The New Heroine? Gender Representations in Contemporary Pakistani Dramas

  • Virginie Dutoya


This chapter studies the representation of the ‘new Pakistani women’ in contemporary Urdu dramas. Specifically, it examines the heroines of four recent dramas that have been celebrated for their progressive outlook on women’s issues. I argue that the discourse on women’s rights has been reinterpreted to shape a normative role model for urban middle-class women. This new woman is set in opposition to the upper-class, ‘westernized’ women as well as to ‘backward’, lower-class women. She is expected to be educated, self-reliant, and aware of her rights but also family-oriented, respectable, pious, and above all, ready to compromise on her desires in order to avoid familial and social conflict. By doing so, she preserves the unity of the family and by extension of the nation.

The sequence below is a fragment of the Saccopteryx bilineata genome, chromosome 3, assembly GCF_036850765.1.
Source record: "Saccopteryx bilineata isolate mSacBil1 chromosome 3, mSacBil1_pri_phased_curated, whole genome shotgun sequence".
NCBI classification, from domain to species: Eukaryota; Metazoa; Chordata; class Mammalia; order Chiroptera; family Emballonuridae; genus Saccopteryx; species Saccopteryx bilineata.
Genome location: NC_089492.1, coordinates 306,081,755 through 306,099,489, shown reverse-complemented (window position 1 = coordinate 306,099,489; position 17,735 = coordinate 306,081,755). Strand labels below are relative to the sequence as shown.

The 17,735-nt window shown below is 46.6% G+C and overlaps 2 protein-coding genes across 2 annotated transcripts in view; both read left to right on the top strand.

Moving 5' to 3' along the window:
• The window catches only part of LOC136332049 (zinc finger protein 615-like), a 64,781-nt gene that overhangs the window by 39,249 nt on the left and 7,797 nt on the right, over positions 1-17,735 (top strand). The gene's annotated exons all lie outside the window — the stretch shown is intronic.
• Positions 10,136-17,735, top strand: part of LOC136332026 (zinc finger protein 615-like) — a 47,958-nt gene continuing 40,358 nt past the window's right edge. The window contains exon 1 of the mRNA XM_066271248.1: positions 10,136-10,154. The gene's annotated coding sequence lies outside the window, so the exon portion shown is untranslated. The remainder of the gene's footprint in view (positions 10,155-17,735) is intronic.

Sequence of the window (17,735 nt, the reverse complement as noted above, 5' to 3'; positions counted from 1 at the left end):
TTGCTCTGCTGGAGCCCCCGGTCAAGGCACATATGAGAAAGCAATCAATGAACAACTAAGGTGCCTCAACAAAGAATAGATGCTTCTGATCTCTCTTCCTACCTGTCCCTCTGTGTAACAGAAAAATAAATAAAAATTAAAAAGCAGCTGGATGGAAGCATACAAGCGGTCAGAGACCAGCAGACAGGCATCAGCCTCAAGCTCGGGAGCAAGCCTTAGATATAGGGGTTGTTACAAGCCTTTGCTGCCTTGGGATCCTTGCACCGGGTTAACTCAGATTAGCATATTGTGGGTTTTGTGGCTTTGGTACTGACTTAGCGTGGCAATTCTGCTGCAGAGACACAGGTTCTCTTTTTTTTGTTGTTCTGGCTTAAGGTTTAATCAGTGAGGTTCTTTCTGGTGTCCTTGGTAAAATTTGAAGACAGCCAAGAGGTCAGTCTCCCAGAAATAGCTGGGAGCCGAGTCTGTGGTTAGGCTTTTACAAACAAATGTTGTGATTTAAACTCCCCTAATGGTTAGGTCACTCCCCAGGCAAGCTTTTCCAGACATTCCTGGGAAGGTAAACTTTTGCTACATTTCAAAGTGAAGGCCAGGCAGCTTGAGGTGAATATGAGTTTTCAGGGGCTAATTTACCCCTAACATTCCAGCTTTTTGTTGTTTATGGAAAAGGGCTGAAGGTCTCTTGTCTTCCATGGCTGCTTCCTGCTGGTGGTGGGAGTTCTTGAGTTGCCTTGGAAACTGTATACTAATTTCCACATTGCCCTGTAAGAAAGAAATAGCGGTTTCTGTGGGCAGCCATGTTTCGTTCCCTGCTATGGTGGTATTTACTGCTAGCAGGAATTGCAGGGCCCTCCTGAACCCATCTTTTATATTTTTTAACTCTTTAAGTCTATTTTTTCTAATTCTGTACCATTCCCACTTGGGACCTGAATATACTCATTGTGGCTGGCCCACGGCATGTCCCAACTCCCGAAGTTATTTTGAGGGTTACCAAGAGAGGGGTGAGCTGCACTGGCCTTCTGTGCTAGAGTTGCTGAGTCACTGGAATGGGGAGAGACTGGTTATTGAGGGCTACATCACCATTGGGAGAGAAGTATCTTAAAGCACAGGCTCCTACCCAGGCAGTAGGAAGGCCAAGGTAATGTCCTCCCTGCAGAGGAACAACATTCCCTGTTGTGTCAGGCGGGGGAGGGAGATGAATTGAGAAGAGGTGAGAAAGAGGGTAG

1. Abu-Lughod, L. 2011. Dramas of Nationhood: The Politics of Television in Egypt. Chicago: Chicago University Press.Google Scholar
  2. Anwer, Z. 2015. Humsafar Was Rejected by Two Production Houses: Momina Duraid. Dawn. Available at:
  3. Aronson, P. 2003. Feminists or ‘Postfeminists’?: Young Women’s Attitudes Toward Feminism and Gender Relations. Gender & Society 17 (6): 903–922.CrossRefGoogle Scholar
  4. Bagchi, B. 2010. Two Lives: Voices, Resources, and Networks in the History of Female Education in Bengal and South Asia. Women’s History Review 19 (1): 51–69.CrossRefGoogle Scholar